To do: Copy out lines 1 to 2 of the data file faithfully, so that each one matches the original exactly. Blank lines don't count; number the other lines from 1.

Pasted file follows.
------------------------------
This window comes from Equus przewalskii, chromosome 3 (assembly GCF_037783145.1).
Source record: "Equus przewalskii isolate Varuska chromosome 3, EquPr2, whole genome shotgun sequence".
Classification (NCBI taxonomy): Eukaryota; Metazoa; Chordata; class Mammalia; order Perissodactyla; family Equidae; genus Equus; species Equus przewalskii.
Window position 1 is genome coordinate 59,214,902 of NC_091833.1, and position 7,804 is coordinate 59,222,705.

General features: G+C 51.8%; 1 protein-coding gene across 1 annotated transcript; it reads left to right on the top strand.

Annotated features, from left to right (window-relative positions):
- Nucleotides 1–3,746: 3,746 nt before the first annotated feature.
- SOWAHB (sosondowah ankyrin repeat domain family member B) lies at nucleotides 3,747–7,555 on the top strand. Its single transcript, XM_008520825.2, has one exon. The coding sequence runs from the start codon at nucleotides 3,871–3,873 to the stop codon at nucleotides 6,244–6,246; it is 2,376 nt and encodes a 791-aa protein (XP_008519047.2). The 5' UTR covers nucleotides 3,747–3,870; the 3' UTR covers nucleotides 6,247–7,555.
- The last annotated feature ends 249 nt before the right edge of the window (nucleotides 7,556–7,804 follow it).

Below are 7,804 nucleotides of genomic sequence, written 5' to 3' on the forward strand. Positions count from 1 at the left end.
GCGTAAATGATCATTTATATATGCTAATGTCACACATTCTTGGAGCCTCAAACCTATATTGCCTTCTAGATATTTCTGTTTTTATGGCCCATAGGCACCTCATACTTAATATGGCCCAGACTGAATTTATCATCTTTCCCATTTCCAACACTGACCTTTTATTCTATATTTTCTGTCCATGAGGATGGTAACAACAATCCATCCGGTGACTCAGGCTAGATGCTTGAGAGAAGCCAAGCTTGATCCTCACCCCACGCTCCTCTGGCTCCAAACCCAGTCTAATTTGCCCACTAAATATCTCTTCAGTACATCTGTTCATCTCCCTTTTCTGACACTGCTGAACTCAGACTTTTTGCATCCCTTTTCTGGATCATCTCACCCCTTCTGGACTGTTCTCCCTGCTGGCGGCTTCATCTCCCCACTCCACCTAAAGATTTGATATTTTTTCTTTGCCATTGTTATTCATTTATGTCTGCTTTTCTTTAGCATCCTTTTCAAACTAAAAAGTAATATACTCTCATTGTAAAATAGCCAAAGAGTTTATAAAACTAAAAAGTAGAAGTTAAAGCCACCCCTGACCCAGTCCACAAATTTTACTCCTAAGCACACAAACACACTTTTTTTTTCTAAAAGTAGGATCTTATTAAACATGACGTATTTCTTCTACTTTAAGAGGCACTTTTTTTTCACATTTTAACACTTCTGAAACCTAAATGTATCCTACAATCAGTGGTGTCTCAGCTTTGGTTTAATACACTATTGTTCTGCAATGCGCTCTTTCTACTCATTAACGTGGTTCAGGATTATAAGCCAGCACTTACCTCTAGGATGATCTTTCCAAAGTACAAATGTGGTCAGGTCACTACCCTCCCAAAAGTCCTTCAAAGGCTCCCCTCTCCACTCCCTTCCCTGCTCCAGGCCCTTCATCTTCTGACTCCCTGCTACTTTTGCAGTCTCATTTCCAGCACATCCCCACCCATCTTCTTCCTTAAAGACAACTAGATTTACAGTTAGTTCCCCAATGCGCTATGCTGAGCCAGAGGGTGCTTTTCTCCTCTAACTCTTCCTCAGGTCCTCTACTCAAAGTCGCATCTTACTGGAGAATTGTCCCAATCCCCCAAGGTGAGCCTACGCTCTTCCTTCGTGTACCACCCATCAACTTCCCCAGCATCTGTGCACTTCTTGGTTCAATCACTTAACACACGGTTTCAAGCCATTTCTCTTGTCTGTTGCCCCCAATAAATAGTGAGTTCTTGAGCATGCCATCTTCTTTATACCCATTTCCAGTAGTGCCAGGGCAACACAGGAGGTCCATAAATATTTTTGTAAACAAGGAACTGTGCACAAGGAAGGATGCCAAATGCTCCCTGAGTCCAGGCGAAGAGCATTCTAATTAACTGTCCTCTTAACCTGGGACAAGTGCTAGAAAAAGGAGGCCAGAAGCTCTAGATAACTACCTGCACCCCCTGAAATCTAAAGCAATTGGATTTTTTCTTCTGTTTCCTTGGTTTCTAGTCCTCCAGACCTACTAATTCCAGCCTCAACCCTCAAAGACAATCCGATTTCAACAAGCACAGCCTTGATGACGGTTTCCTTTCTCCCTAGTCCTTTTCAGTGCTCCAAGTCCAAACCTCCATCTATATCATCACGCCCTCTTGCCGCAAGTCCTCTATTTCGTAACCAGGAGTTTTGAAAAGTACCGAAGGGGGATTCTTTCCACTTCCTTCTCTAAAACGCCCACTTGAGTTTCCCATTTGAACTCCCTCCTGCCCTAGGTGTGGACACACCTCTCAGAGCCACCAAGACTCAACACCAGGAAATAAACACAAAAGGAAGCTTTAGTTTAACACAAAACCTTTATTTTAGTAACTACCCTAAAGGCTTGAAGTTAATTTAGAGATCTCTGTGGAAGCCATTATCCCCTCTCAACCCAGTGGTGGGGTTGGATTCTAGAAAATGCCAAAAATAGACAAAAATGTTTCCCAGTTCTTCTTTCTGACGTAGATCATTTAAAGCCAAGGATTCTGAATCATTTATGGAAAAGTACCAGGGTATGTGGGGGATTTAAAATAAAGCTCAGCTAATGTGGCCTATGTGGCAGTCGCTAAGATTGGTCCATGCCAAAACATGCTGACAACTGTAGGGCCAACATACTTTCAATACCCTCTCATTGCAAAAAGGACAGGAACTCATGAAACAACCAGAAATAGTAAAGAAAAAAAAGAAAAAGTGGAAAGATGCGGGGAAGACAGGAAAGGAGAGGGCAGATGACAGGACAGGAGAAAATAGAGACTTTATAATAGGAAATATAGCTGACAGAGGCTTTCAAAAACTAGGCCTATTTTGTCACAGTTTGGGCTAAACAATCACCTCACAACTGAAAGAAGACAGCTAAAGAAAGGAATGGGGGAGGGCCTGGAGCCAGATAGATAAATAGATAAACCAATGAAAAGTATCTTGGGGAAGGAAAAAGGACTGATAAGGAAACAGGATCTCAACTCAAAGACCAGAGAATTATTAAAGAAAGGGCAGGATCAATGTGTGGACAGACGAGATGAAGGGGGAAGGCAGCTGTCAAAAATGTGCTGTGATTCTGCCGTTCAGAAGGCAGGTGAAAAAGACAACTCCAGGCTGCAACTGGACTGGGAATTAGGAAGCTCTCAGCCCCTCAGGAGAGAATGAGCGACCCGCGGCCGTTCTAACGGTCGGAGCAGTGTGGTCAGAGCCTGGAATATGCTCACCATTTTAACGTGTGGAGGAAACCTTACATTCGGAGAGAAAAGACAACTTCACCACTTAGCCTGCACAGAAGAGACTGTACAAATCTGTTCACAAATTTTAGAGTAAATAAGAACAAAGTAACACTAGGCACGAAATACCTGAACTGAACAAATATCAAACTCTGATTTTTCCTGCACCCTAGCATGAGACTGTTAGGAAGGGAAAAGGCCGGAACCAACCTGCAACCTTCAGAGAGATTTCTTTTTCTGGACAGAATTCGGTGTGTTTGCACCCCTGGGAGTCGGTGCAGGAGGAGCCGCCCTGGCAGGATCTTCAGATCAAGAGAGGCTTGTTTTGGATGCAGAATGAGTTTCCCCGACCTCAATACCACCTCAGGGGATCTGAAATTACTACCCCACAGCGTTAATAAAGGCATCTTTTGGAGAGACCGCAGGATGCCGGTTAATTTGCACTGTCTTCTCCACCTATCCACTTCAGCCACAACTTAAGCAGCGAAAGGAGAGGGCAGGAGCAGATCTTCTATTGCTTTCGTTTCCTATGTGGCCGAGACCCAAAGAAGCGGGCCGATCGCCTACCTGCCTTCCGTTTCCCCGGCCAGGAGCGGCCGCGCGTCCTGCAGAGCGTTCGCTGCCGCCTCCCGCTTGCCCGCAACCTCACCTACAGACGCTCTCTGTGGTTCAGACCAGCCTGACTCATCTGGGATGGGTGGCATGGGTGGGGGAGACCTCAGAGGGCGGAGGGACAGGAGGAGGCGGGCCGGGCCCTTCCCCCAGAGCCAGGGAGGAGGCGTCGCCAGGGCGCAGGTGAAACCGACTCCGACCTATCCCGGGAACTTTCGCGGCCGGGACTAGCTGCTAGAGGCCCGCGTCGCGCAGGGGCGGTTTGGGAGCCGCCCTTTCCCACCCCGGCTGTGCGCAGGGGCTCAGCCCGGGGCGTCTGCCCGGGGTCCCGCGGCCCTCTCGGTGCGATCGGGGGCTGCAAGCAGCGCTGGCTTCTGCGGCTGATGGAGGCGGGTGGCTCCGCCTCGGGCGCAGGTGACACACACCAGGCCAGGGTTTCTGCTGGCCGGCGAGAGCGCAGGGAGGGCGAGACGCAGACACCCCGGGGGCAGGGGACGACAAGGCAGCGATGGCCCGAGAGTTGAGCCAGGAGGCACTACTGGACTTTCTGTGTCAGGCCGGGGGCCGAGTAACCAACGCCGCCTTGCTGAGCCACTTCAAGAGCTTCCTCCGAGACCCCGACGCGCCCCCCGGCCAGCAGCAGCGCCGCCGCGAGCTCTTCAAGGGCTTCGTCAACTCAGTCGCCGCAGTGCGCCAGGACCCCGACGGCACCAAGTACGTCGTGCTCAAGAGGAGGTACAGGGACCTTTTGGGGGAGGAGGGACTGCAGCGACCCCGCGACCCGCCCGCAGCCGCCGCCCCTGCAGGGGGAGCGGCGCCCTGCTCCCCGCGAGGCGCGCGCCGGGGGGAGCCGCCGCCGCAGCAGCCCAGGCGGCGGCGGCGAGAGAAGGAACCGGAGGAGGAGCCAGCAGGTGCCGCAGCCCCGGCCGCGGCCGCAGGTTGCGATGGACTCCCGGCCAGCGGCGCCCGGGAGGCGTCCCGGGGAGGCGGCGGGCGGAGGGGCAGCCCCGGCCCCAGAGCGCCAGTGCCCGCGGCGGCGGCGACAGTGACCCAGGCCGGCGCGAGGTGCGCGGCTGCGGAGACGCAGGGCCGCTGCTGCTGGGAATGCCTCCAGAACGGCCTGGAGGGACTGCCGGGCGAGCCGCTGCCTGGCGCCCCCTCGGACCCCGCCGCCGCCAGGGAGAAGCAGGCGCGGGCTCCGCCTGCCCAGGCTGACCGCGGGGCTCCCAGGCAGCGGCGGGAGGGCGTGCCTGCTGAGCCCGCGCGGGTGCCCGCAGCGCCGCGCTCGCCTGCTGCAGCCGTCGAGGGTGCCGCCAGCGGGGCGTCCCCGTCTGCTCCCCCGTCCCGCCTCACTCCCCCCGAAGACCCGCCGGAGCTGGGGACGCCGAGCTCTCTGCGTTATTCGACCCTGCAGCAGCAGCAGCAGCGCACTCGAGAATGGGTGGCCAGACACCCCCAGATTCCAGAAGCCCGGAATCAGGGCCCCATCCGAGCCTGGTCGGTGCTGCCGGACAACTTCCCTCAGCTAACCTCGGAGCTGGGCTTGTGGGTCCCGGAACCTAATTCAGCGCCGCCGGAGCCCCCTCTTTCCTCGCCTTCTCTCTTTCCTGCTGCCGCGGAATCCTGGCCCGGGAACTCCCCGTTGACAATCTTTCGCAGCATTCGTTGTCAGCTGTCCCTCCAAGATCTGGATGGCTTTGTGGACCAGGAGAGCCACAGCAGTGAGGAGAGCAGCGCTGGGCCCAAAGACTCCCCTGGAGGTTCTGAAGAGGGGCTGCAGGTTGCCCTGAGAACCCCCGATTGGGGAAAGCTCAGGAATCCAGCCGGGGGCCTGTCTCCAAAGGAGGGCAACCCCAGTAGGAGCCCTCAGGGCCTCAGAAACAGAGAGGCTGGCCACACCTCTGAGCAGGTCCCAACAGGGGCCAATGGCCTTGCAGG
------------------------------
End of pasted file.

This window comes from Equus przewalskii, chromosome 3 (assembly GCF_037783145.1).
Source record: "Equus przewalskii isolate Varuska chromosome 3, EquPr2, whole genome shotgun sequence".